US: At One University, Tobacco Money Is a Secret

Publisher Name: 
The New York Times
On campuses nationwide, professors and administrators have
passionately debated whether their universities should accept money
for research from tobacco companies. But not at Virginia Commonwealth
University, a public institution in Richmond, Va.




That is largely because hardly any faculty members or students there
know that there is something to debate - a contract with extremely
restrictive terms that the university signed in 2006 to do research
for Philip Morris USA, the nation's largest tobacco company and a
unit of Altria Group.




The contract bars professors from publishing the results of their
studies, or even talking about them, without Philip Morris's
permission. If "a third party," including news organizations, asks
about the agreement, university officials have to decline to comment
and tell the company. Nearly all patent and other intellectual
property rights go to the company, not the university or its
professors.




"There is restrictive language in here," said Francis L. Macrina,
Virginia Commonwealth's vice president for research, who
acknowledged that many of the provisions violated the university's
guidelines for industry-sponsored research. "In the end, it was
language we thought we could agree to. It's a balancing act."




But the contract, a copy of which The New York Times obtained under
the Virginia Freedom of Information law, is highly unusual and raises
questions about how far universities will go in search of scarce
research dollars to enhance their standing. It also brings a new
dimension to the already divisive debate on many campuses over whether
it is appropriate for universities to accept tobacco money for
research.




Dr. Macrina would not specify how much money Philip Morris gave for
the restricted research. Historically, the company has not been a
major contributor to the university. Last year, it gave $1.3 million
in research grants that included the restricted contract and a more
traditional independent grant, Dr. Macrina said.




Over all last year, Virginia Commonwealth, with nearly 32,000
students, received $227 million in research grants from government and
private sources, a sum dwarfed by the amounts the nation's largest
research universities take in. For example, the University of
Washington received $1 billion in grants last year, while Johns
Hopkins got $1.4 billion in federal money alone.




Philip Morris, based in Richmond, is a likely source for Virginia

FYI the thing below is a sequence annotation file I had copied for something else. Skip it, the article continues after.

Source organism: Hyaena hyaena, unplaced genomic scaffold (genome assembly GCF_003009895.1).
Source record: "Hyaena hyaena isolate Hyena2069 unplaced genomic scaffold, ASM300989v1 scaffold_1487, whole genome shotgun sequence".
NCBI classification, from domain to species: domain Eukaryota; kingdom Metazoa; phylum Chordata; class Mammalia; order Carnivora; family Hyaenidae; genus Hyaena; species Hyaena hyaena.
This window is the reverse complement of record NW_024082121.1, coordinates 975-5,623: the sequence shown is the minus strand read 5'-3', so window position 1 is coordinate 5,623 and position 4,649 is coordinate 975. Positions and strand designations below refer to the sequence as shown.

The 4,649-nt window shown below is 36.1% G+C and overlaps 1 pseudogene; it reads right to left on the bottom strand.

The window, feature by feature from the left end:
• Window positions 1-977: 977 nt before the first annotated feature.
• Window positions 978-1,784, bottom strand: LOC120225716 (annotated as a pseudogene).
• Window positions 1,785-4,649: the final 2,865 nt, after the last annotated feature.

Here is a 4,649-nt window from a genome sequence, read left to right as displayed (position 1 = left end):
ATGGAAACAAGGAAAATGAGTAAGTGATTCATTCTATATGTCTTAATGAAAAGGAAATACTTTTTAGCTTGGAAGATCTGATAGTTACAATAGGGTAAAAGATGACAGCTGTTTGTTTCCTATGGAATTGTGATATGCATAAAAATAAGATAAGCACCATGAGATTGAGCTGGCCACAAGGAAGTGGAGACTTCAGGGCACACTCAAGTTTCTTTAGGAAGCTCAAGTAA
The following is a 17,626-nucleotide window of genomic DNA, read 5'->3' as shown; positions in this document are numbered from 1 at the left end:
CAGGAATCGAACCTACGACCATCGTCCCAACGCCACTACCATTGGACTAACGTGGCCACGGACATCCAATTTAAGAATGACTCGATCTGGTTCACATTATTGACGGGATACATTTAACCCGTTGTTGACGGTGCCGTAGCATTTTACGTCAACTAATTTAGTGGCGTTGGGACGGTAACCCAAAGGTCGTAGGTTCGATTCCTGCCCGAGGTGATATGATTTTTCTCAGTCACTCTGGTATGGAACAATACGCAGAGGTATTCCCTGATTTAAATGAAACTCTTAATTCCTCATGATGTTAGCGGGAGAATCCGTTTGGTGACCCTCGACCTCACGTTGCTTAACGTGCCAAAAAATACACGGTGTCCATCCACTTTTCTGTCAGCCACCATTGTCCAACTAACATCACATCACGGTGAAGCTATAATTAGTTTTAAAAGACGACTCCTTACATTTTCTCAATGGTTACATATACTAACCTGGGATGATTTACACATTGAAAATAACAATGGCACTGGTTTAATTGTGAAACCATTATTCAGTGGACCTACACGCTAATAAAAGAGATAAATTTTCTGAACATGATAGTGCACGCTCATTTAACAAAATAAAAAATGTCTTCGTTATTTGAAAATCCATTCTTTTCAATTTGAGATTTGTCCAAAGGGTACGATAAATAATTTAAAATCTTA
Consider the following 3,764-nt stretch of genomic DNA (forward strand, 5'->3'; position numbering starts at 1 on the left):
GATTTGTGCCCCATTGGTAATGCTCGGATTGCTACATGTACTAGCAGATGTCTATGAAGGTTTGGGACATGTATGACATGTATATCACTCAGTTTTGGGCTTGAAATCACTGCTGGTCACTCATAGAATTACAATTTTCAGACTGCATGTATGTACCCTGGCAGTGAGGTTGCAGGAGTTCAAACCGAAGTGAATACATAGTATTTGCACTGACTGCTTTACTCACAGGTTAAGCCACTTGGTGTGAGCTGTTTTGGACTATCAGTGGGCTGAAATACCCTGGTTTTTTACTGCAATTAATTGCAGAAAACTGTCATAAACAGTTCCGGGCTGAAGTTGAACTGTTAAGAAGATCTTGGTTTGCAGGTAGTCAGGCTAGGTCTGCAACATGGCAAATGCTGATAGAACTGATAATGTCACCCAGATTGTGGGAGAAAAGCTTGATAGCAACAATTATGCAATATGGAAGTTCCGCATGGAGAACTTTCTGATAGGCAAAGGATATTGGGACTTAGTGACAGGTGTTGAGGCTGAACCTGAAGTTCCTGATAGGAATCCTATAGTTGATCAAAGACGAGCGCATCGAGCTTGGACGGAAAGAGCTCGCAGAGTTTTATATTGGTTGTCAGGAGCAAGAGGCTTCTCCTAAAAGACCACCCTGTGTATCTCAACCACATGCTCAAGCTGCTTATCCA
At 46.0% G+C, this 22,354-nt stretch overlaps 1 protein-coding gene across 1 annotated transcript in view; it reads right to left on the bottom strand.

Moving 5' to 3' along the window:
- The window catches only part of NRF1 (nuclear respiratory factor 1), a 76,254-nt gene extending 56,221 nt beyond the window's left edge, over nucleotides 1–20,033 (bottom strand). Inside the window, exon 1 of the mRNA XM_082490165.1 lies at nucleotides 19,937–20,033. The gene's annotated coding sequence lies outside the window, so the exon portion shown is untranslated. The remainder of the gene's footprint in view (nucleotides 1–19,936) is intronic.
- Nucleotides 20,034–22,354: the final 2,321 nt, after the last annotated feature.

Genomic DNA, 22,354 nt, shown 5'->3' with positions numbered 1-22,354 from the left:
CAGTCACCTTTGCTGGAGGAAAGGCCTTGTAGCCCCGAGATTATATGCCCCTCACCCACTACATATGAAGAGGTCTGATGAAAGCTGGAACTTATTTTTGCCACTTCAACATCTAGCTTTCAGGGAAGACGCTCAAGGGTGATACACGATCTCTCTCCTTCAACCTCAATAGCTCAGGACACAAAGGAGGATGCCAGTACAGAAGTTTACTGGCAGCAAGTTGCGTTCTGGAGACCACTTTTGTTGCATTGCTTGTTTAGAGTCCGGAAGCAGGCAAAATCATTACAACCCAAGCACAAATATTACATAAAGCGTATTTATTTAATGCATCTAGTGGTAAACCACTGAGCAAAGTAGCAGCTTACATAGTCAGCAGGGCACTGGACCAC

Commonwealth in its hunt for dollars from a finite number of
corporations. Among tobacco companies, Philip Morris is the leader in
investing in academic research. And for Virginia Commonwealth,
expanding ties with its neighbor could produce other benefits like
additional grants and support for other university functions.




About a dozen researchers and research ethicists from other
universities were astonished at the restrictions in the contract, when
they were told about it.




"When universities sign contracts with these covenants, they are
basically giving up their ethos, compromising their values as a
university," said Sheldon Krimsky, a professor at Tufts University
who is an expert on corporate influence on medical research. "There
should be no debate about having a sponsor with control over the
publishing of results."




Stanton A. Glantz, a professor at the University of California, San
Francisco, School of Medicine who has lobbied for banning tobacco
money on campuses, said, "University administrators who are
desperate for money will basically do anything they have to for
money."




Although Dr. Macrina would not discuss many details of the research,
Philip Morris officials were less reticent.




Rick Solana, the senior vice president for research and technology,
said university scientists were studying how to identify early warning
signs of pulmonary disease, and how to reduce nitrogen and phosphorus
drained into rivers from processing tobacco leaves.


Dr. Solana also said the contract represented a new focus on
developing tobacco products with reduced risks, a shift in strategy in
underwriting university research that requires more confidentiality to
protect the corporation's intellectual property rights. And he said
Philip Morris had similar arrangements with other universities -
although he declined to say how many or which ones.




About 15 public health and medical schools no longer accept donations
from the tobacco industry, and many major research universities
continue to do so only if guaranteed independence to carry out the
research and publish the results.




The business school at the University of Texas at Austin decided in
December to stop accepting tobacco money. The University of California
system tightened its oversight of tobacco-financed research last fall,
after rejecting a proposal for a ban.




Virginia Commonwealth's president, Eugene P. Trani, declined to be
interviewed. But Dr. Macrina defended the contract, saying it struck a